It is said that the tapa was born in the sherry-producing areas of the region and that people used to eat the tapas as an accompaniment to their glass of sherry.

Bar owners used to cover their customers’ sherry glasses with a piece of bread in order to prevent flies from dropping into the glass. This then developed into covering the glass with a plate containing a small chunk of cheese or a couple of olives. They usually selected something salty to encourage further drinking.


Tapas aren’t meant to be eaten as a main meal, although many people these days do get together and go to a restaurant, ordering a couple of tapas each and then sharing between everyone present.

The way in which to get the best experience is to bar-hop from one place to another, sampling just one tapa and one drink in each establishment before quickly moving on to the next place. It’s a great way to explore an area, try different foods and styles of cooking, and exercise at the same time!

Spanish Tapa

On the menu

The way in which tapas are displayed and advertised ranges from place to place. In some bars, the range of tapas are presented to the customer on the counter in refrigerated and covered containers. You basically have to inspect each one to see which takes your fancy and then order from the waiter behind the bar. If you don’t speak Spanish, then pointing will usually get you what you want.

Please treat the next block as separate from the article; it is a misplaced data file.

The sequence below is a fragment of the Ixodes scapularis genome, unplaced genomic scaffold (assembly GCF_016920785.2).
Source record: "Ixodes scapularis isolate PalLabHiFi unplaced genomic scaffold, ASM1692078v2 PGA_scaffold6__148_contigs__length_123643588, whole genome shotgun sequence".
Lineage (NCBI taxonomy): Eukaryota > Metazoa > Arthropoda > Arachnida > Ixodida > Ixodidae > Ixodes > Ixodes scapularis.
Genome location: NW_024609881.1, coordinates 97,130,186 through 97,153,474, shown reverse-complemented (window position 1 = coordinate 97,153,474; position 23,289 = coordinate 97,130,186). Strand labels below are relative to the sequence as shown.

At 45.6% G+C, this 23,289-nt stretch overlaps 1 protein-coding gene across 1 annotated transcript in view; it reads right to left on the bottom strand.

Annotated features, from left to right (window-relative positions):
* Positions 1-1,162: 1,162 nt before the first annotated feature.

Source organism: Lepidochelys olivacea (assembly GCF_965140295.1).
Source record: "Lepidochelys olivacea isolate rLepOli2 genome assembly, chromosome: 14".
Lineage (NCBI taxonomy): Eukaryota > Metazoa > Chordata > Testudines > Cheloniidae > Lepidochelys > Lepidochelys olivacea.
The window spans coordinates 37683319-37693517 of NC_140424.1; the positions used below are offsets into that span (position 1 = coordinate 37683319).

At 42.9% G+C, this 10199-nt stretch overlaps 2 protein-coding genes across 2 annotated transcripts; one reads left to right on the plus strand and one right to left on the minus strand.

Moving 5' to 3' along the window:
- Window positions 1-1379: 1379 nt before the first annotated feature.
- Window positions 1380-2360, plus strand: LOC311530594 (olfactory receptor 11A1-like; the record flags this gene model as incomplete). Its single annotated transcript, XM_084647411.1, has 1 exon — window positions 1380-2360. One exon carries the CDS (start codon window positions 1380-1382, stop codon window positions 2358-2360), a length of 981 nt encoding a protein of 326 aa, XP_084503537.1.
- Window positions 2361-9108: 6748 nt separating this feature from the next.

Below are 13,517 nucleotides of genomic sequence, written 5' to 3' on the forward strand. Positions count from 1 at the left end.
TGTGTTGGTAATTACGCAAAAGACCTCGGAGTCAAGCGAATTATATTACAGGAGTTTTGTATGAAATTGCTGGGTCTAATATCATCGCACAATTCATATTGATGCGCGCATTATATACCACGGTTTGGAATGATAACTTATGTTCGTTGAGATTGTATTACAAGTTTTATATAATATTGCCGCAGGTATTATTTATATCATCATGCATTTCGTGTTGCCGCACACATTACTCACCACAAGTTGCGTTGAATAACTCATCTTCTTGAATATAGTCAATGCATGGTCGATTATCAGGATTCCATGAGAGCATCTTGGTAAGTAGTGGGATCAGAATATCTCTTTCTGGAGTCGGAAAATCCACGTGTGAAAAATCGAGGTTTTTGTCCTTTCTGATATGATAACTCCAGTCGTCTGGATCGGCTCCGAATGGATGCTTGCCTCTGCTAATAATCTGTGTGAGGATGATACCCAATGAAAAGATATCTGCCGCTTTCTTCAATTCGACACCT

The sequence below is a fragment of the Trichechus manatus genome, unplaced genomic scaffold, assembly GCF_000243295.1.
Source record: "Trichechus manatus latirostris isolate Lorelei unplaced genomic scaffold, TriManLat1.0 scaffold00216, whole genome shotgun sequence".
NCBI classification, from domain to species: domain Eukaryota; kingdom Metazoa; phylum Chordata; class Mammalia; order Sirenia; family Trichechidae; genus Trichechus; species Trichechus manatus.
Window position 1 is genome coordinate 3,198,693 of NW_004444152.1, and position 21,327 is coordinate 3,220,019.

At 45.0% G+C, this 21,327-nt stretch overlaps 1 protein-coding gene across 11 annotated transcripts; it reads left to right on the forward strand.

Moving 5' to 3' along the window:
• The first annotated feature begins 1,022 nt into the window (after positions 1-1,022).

Other bars will hang a large blackboard on the wall behind the bar which has a complete list of all the tapas written on it, or they may display the board outside as a way of attracting customers.

Few places will make the procedure of ordering tapas easy by having a tapas menu, but they do exist. And then there’s also every non-Spanish-speaking person’s nightmare when there are no displays, no boards, no menus, no lists and you have to ask the waiter, who will then reel off a long list of about 15 tapas off the top of his head and you’ll have to choose from that!

Remember that a tapa is a portion for one person, but a ración will serve two or three. A ración is also much more expensive, so don’t get caught out otherwise you could be faced with an expensive bill at the end of the meal.


The great thing about tapas is that they come in all sorts of shapes, sizes, temperatures and flavours. Most of the regions have their own specialities that you wouldn’t find in any other part of the country, and these would be as well as the ones like tortilla española (Spanish omelette), which you would find in every bar in the country.